Facing anger from families of Flight 370 passengers, Malaysia's Prime Minister said Thursday his government will release its preliminary report on the plane's disappearance.
In a TV exclusive, Najib Razak told CNN the report will be available to the public next week.
"I have directed an internal investigation team of experts to look at the report, and there is a likelihood that next week we could release the report," Najib said. Later in the interview with CNN aviation correspondent Richard Quest, he gave a more definitive statement, saying the report will be released next week.
Najib also discussed why he is not yet officially declaring the flight - and the 239 people on board - lost.
The report has already been sent to the International Civil Aviation Organization (ICAO), the U.N. body for global aviation, but not made available to the public.
The ICAO told CNN about a safety recommendation in the report: Malaysia said the aviation world needs to look at real-time tracking of commercial aircraft. It's the same recommendation that was made after the Air France Flight 447 disaster in 2009.
Earlier Thursday, the partner of one of the passengers accused Malaysian authorities of seeming "to be choosing to treat us as if we are the enemy as opposed to an interested party in helping to solve this mystery."
"We need a fresh start here," Sarah Bajc, partner of passenger Philip Wood, said on CNN's "New Day."
"We've been sitting on opposite sides of the table. They have a briefing, they tell us what they know and we ask them questions. That's just kind of broken. I think we need to start from scratch and sit down and have a positive dialogue."
Families don't "necessarily believe" that the Malaysian authorities are "withholding any new information other than the facts that we've already asked for," she added.
A committee representing some of the Chinese families have posted 26 questions on the Chinese social media site Weibo.
Usually, such reports to the ICAO are public, Quest says.
"In most cases, the report is published because it's not a controversial document," he said. "It's a statement of facts - what happened. And if there are any controversial or difficult facts, they can be redacted."
Malaysia has insisted it has nothing to hide and is working to find answers.
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To set foot on Mount Everest is to risk death. Mountaineering tourists and their native Nepali guides both have this on their minds, as they straddle cavernous ravines in the ice.
But nothing could have prepared American climber Jon Reiter for last week's avalanche, the deadliest accident in the history of the world's highest peak.
"We've all seen death on the mountains," he told CNN. But to see so many limp bodies hanging from cables as helicopters brought them down the mountain shocked him.
Reiter was one of the fortunate ones. His Sherpa guide Dawa shoved him behind an ice block, when the icy avalanche thundered down, killing 13 Sherpa guides Friday.
Three more Sherpas are missing and feared dead. Buddhist clergy commended all 16 souls Monday in a religious ceremony.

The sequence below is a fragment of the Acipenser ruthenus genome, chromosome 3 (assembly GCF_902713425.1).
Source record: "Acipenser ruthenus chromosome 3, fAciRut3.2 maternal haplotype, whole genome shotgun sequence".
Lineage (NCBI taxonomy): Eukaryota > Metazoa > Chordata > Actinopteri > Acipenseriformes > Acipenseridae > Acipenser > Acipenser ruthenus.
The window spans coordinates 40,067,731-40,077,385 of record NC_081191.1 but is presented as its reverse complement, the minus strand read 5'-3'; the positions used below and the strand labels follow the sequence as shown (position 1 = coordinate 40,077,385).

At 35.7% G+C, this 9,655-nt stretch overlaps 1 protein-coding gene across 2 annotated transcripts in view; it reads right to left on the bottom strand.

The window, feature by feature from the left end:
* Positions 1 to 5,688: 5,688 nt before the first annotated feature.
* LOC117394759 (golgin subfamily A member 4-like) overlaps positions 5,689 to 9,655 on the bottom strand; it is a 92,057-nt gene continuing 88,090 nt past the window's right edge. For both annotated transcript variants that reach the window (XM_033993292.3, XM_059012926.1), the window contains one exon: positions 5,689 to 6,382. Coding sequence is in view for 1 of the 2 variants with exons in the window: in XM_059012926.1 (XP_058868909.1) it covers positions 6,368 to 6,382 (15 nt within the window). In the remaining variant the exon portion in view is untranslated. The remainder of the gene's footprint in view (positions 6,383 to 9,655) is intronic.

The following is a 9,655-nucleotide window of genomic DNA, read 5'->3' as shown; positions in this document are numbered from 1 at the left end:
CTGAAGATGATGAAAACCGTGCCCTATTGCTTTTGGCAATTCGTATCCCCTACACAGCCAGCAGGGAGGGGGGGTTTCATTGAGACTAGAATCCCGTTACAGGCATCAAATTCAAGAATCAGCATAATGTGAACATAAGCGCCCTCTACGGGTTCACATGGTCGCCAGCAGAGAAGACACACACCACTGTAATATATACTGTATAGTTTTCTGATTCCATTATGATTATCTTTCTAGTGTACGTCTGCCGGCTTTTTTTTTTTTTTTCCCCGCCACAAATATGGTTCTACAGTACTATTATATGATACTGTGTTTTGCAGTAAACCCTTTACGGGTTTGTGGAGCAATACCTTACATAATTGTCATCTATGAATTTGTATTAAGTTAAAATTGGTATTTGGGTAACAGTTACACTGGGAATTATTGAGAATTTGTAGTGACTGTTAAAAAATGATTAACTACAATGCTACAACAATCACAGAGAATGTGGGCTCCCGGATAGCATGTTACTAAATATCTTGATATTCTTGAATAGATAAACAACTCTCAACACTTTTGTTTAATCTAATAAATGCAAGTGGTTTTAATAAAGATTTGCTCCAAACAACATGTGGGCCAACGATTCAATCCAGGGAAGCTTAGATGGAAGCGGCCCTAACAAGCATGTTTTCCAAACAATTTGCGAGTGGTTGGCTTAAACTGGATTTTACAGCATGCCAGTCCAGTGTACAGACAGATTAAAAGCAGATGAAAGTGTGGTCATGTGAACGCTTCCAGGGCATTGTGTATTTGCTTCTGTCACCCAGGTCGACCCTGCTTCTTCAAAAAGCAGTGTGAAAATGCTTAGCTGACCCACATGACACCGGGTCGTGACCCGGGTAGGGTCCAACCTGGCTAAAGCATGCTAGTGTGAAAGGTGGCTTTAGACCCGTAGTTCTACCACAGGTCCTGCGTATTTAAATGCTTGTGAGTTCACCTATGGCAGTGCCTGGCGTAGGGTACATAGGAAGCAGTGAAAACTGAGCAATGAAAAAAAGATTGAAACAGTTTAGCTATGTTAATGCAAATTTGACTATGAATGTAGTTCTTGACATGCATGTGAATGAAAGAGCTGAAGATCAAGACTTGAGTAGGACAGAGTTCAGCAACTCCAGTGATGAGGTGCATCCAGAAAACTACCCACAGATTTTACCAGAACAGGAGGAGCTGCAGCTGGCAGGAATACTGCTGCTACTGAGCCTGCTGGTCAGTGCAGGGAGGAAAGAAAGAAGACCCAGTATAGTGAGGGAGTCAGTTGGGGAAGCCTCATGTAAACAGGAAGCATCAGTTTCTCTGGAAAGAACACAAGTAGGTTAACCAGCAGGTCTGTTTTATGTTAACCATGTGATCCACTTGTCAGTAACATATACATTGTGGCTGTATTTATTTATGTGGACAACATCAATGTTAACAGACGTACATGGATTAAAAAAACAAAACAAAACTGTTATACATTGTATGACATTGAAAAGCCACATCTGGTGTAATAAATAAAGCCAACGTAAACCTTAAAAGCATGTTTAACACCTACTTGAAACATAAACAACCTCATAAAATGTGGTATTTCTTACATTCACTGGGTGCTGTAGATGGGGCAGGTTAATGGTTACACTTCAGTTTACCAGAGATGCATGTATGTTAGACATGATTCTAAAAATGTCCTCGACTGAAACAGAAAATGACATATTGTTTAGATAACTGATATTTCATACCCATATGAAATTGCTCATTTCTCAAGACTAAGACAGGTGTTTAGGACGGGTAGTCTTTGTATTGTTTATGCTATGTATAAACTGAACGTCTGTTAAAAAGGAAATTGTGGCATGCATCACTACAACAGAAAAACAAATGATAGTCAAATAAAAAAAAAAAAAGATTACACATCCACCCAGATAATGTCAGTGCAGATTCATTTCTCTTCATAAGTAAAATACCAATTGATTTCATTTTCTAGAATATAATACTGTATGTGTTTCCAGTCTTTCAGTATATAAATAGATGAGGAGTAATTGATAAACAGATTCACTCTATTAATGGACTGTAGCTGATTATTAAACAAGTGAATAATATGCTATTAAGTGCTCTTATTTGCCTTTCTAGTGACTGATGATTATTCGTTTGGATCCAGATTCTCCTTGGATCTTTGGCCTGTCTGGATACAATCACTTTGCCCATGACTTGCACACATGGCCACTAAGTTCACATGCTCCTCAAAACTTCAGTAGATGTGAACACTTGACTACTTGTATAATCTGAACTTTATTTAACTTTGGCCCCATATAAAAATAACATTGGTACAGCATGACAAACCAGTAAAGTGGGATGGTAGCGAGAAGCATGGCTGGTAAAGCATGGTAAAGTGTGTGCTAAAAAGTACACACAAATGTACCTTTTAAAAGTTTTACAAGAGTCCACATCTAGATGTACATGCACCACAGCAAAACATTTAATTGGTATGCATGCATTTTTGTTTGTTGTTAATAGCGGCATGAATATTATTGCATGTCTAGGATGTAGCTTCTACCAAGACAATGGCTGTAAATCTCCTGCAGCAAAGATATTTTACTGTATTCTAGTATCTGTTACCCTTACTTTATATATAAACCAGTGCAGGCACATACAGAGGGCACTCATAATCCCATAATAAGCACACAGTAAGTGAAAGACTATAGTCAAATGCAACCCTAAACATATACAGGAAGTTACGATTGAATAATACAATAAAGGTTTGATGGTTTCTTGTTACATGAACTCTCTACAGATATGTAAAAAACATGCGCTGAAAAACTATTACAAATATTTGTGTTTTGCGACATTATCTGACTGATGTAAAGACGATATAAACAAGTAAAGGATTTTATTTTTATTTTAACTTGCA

The search for those still missing has been suspended and it is doubtful it will resume, Nepalese officials said.
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A month and a half ago - 46 days - Malaysia Airlines Flight 370 vanished over the southern Indian Ocean.
The milestone is a somber one because it now allows attorneys to move in. There's a 45-day rule, enforced by the National Transportation Safety Board, that says American lawyers have to wait that long to reach out to a family that's lost a loved one in a plane crash.
What it means is that families can now file suit in American courts against U.S. aircraft manufacturer Boeing Co.
The only problem - no wreckage has been found. It's kind of like a murder case without a body.
Some relatives of those on board the missing plane said they hope legal avenues can bring new information to light.
"We don't feel we have a whole lot of other choices because we're certainly not getting any answers without (legal action)," Sarah Bajc, partner of Flight 370 passenger Philip Wood, told "New Day" on Tuesday.
The frustration among the families is that Malaysian officials give opinions, but no data, at their briefings.
Legal pressure on the Malaysian government, Bajc said, might force it to release data it holds.
Attorneys have approached families about compensation lawsuits, but Bajc said the feeling among the relatives is that they do not want to file lawsuits of that type to chase money.
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For almost forty years, Marathon Sports has been a fixture of Boston.
But on April 15th, 2013, a bomb exploded right out front, and what happened next would make this place much more than a store.
Assistant Manager Kevin Dillon says within seconds the store became a makeshift emergency room and t-shirts became tourniquets.
"T-shirts that you’re looking at right now – we took them off the clothing racks and tried to wrap people up to try to stop some of the bleeding, but also just to comfort some of the people that were in that position... A lot of my colleagues were a part of that and we’re very proud to say they acted as they did on that day."
And they never stopped, reports CNN's Chris Cuomo.
What was once a store was now a symbol of resilience that captivated the nation: Boston Strong.